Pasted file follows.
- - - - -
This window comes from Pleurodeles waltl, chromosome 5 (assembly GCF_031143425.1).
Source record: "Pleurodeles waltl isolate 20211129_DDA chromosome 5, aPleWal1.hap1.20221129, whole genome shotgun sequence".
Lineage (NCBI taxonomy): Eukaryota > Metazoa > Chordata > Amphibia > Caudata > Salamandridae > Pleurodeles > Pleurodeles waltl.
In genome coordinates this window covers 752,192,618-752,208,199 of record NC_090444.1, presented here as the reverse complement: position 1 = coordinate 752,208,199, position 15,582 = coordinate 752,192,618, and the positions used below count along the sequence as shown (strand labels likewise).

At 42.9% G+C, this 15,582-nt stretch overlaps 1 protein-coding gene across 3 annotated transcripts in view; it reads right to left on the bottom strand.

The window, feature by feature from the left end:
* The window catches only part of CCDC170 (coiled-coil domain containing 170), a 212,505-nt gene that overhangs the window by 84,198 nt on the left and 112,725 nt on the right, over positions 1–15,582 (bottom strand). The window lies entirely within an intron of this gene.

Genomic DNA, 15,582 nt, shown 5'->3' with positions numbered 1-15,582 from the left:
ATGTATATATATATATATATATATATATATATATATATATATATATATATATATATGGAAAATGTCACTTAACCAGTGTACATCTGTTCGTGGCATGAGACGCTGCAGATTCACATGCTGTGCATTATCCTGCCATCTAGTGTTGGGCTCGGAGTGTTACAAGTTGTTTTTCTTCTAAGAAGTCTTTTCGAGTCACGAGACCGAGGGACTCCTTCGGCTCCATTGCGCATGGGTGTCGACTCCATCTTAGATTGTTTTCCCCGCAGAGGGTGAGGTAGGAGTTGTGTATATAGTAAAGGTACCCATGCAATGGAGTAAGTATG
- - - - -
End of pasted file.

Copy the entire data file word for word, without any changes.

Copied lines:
This window comes from Pleurodeles waltl, chromosome 5 (assembly GCF_031143425.1).
Source record: "Pleurodeles waltl isolate 20211129_DDA chromosome 5, aPleWal1.hap1.20221129, whole genome shotgun sequence".
Lineage (NCBI taxonomy): Eukaryota > Metazoa > Chordata > Amphibia > Caudata > Salamandridae > Pleurodeles > Pleurodeles waltl.
In genome coordinates this window covers 752,192,618-752,208,199 of record NC_090444.1, presented here as the reverse complement: position 1 = coordinate 752,208,199, position 15,582 = coordinate 752,192,618, and the positions used below count along the sequence as shown (strand labels likewise).

At 42.9% G+C, this 15,582-nt stretch overlaps 1 protein-coding gene across 3 annotated transcripts in view; it reads right to left on the bottom strand.

The window, feature by feature from the left end:
* The window catches only part of CCDC170 (coiled-coil domain containing 170), a 212,505-nt gene that overhangs the window by 84,198 nt on the left and 112,725 nt on the right, over positions 1–15,582 (bottom strand). The window lies entirely within an intron of this gene.

Genomic DNA, 15,582 nt, shown 5'->3' with positions numbered 1-15,582 from the left:
ATGTATATATATATATATATATATATATATATATATATATATATATATATATATATGGAAAATGTCACTTAACCAGTGTACATCTGTTCGTGGCATGAGACGCTGCAGATTCACATGCTGTGCATTATCCTGCCATCTAGTGTTGGGCTCGGAGTGTTACAAGTTGTTTTTCTTCTAAGAAGTCTTTTCGAGTCACGAGACCGAGGGACTCCTTCGGCTCCATTGCGCATGGGTGTCGACTCCATCTTAGATTGTTTTCCCCGCAGAGGGTGAGGTAGGAGTTGTGTATATAGTAAAGGTACCCATGCAATGGAGTAAGTATG